The Toronto Media Arts Cluster thought it was getting a brand new building this year. Instead, the organization is suing the City for not holding up its end of the bargain.
“We had a deal and we’re not walking away.” That’s what frustrates Henry Faber of the Toronto Media Arts Cluster (TMAC).
Faber is the cofounder and director of community development at Bento Miso—a space for creative Torontonians to work on and develop their art and trades in a community environment, and a member of the board of directors for TMAC.
TMAC is a non-profit group of media-arts organizations with the goal of sharing resources and space in completing their work. In 2011 they had a deal with the city to build about 40,000 square feet of media-arts space at 36 Lisgar Street, according to section 37 of the provincial planning act—and they were more or less ready to move in, until the City took the space away.
Section 37 exists to allow developers to build beyond zoning regulations, provided they include some sort of benefit to the surrounding community in their final product. In the case of TMAC’s space, the developer Urbancorp specifically constructed a facility for their needs within a condo. Section 37 agreements are negotiated between the involved parties and the local councillor—in this case, Ana Bailão (Ward 18, Davenport)—and the important parts of the deal were finalized between 2011 and 2014. Things only went sideways this spring, when Urbancorp missed its May 3 completion deadline and TMAC offered to extend it. Instead, the City cancelled the deal.
In an open letter on their website, TMAC alleges that the city “directed Urbancorp to allow the date to pass, apparently because it intended to hand the facility over to real estate developer Artscape in the final hour.” They also note that Bailão sits on the Artscape board of directors, and the president of Urbancorp, Alan Saskin, is chair of the Artscape foundation board of directors.
As Ed Keenan at the Star points out, deals under section 37 have their flaws, and Faber agrees they should be evaluated on a case-by-case basis, admitting that not all deals under it are perfect. But, he added, “The one thing that is abundantly clear in ours is the language and the process is pretty airtight.” He also swears that “this particular agreement was done correctly.”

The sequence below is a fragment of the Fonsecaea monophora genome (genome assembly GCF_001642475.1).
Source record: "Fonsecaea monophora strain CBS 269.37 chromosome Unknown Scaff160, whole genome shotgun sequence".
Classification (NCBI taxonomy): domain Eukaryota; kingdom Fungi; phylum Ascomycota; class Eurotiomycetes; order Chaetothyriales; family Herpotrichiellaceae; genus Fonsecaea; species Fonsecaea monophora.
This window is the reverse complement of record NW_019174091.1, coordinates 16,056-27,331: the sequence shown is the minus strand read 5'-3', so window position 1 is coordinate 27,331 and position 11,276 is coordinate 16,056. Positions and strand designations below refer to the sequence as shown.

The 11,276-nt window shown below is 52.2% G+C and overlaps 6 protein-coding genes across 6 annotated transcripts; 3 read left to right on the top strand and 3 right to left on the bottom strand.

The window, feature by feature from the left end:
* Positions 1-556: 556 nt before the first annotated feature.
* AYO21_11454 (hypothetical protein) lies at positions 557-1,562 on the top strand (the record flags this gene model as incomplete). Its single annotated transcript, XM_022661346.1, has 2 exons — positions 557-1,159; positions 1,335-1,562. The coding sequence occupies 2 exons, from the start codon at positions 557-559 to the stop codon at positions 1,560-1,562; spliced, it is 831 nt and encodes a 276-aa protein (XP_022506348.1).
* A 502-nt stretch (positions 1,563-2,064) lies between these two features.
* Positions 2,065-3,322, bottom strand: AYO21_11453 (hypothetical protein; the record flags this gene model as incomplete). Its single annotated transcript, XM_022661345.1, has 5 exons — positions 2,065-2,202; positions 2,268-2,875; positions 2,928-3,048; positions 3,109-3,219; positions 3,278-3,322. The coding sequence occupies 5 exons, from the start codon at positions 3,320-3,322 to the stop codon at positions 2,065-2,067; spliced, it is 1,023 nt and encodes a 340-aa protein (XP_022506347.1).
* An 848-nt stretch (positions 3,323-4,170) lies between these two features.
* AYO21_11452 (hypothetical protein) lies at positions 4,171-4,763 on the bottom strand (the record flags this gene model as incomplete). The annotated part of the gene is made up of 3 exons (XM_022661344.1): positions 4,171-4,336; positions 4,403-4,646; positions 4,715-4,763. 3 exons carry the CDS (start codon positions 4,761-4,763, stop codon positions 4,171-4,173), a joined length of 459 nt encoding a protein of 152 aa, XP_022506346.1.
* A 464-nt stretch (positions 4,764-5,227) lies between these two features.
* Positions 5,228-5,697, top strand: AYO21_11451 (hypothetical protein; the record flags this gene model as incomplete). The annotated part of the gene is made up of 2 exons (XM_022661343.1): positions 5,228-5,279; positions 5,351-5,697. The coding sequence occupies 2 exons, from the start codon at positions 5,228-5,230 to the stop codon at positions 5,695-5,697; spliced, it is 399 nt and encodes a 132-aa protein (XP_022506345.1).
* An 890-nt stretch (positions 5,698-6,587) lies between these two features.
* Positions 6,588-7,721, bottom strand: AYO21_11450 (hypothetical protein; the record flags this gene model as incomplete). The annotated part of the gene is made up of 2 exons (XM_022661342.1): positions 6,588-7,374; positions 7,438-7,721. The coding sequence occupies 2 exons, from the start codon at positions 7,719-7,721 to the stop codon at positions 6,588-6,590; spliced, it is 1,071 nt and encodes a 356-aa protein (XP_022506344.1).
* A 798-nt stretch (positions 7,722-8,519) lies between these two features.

At an open meeting at Bento Miso on June 22, Faber told the crowded room of concerned citizens that “Councillor Bailão simply said, ‘It’s my decision whether or not this goes through, regardless of any legal contract,’ and she said, ‘I’m not going to move that date.'” All subsequent communication requests with Bailão have been forwarded to the City’s legal counsel or her June 16 statement after TMAC’s lawsuit was filed.
According Bailão’s statement, it was only after careful review that City staff opted not to extend the completion deadline for the purchase agreement between Urbancorp, the City, and TMAC. The City’s official statement of defence against TMAC reasserts the councillor’s claim.
“What you’ve heard from Ana Bailão and her statement is all we’ve heard. We haven’t heard anything else from the City,” Faber said. “Not a City lawyer, not an Urbancorp lawyer. Nothing.”
Bailão was the decision-maker in this process, and a public meeting was held June 25 to gain input from the community on what to do with the facility built for TMAC at the Parkdale Library. The thing is that the City and the public have already approved TMAC using the space. They signed an agreement of purchase and sale in 2014 and the community group Active 18 has been vocal in their support of TMAC moving into the facility.
“The one thing about why TMAC was even brought on—it’s what the community asked for,” said Bailão. “They were consulted. There was a similar process (to the upcoming consultation in Parkdale); this is what was asked for.”
“Councillor Bailão shepherded it through city hall as one of her projects,” said Lauren Howes of the Canadian Filmmakers Distribution Centre, another TMAC member. “But when it came to the floor of council, it was a unanimous vote in favour.” The space TMAC was to take did receive strong support form council from zoning amendment votes in 2011 and 2012, as well as votes to extend the negotiating time between Urbancorp and TMAC.
TMAC was so close to moving into their new space that metal nameplates on the elevators in the building even exist. According to Faber, “It’s essentially done.”
One member of the group, Charles Street Video (CSV), had to leave its old location already because of an expired rental agreement. They thought they’d already be in the space that was built for them:
“We had expected we would be moving into TMAC,” said Ross Turnbull, General Manager of CSV.
By March, CSV had outstayed their rental agreement by seven months and opted to vacate.
TMAC has said Urbancorp reached the substantial completion date in early April—a benchmark they were to warn the group about 90 days in advance—but TMAC claims Urbancorp never told them. This, of course, happened when they were still under contract.
In the meantime, TMAC remains without a home.
An earlier version of this article contained a quote from Ross Turnbull about his former landlord, which claimed that the landlord asked CSV for a 50 per cent rent increase in order to stay in its longtime home. According to the landlord, this ultimatum was never given. Turnbull has clarified that he was speaking figuratively, and in no way meant to cast aspersions on CSV’s former landlord, who he characterized as being “abundantly fair.” Torontoist regrets the error, and apologizes to the landlord.